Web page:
When Benton Moss accepted a scholarship to the University of North Carolina, he did so with the intent of having a well-rounded college experience while playing baseball.
It appears he isn’t leaving Chapel Hill until he earns his fill of both.
Moss, a talented right-handed pitcher, will return to the Tar Heels for his senior season, making the decision to forgo the opportunity to play in the San Francisco Giants organization, which drafted him in the 15th round of last month’s MLB Amateur Draft.
Moss, a 2011 graduate of Rocky Mount High School, had until July 18th to agree to contract terms with the Giants, but he made his decision Thursday night after nearly a month of thought and prayer.
“It was the right decision for me,” Moss said. “Ultimately, you have to follow your heart and what it’s excited about. When I sat down and was honest with myself, it was the best decision for me.”
Moss, who is attending North Carolina on the prestigious Morehead-Cain Scholarship, is on course to graduate next spring with degrees in Business Adminstration and Economics.
The idea of not graduating, having a final run at the College World Series appearance and enjoying a string of extra-curricular activities was too much to ignore.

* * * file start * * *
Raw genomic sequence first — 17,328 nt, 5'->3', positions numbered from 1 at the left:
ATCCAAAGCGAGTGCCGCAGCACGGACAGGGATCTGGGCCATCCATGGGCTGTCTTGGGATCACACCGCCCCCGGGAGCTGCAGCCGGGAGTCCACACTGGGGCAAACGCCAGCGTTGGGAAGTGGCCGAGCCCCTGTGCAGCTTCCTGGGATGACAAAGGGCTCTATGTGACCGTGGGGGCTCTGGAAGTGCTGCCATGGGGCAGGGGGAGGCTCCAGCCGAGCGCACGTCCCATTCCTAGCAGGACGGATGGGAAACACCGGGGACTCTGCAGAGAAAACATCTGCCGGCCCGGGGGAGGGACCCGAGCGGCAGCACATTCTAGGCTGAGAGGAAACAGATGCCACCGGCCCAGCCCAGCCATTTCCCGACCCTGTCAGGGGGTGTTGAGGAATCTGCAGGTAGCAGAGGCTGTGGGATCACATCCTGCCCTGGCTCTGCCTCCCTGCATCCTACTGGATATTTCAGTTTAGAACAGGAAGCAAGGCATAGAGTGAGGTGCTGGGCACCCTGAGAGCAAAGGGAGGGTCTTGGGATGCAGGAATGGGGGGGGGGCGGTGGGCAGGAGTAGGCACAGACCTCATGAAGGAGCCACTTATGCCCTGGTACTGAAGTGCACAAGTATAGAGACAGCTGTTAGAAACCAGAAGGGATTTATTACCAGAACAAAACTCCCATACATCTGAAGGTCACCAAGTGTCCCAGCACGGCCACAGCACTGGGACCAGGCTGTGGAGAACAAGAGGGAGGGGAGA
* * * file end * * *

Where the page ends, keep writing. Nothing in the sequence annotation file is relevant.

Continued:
Moss, who selected by the Giants with the 448th pick, said he gave San Francisco a hard-line signing bonus figure that it would have taken to sway him from another season in Chapel Hill.
He learned that those negotiations often were contingent on the signing of the organization’s draft picks.
“We talked, and I think at the end of day it can’t be about just the money,” Moss said. “It’s what you really want to do at the moment. What I really wanted to do is finish out my senior year.”
Moss said he is looking forward to the draft process next season and being the “grandpa” of a developing Tar Heels squad.
Moss, who was named to the Atlantic Coast Conference’s All-Academic team for a third season in a row, finished 4-2 with a 3.62 ERA in 15 starts last season.
He threw a career-high 97 innings – including one complete game – and said that he was encouraged about pitching deep into most of his starts.
North Carolina finished 35-27 last season, including a 15-15 mark in the ACC.
That mark was not ideal for the Tar Heels, who have played in 13 consecutive NCAA regional tournaments.
The return of Moss, who leaned on his faith to make his decision, seemingly will be beneficial for all parties.
“For me, God cares what you do, but more about how you do it,” Moss said. “At the end of the day, it comes down to letting your faith work out itself and where you are passionate at. My heart was set on having an impact on and off the field at Carolina.”
Jessie H. Nunery can be reached at 407-9959 or email@example.com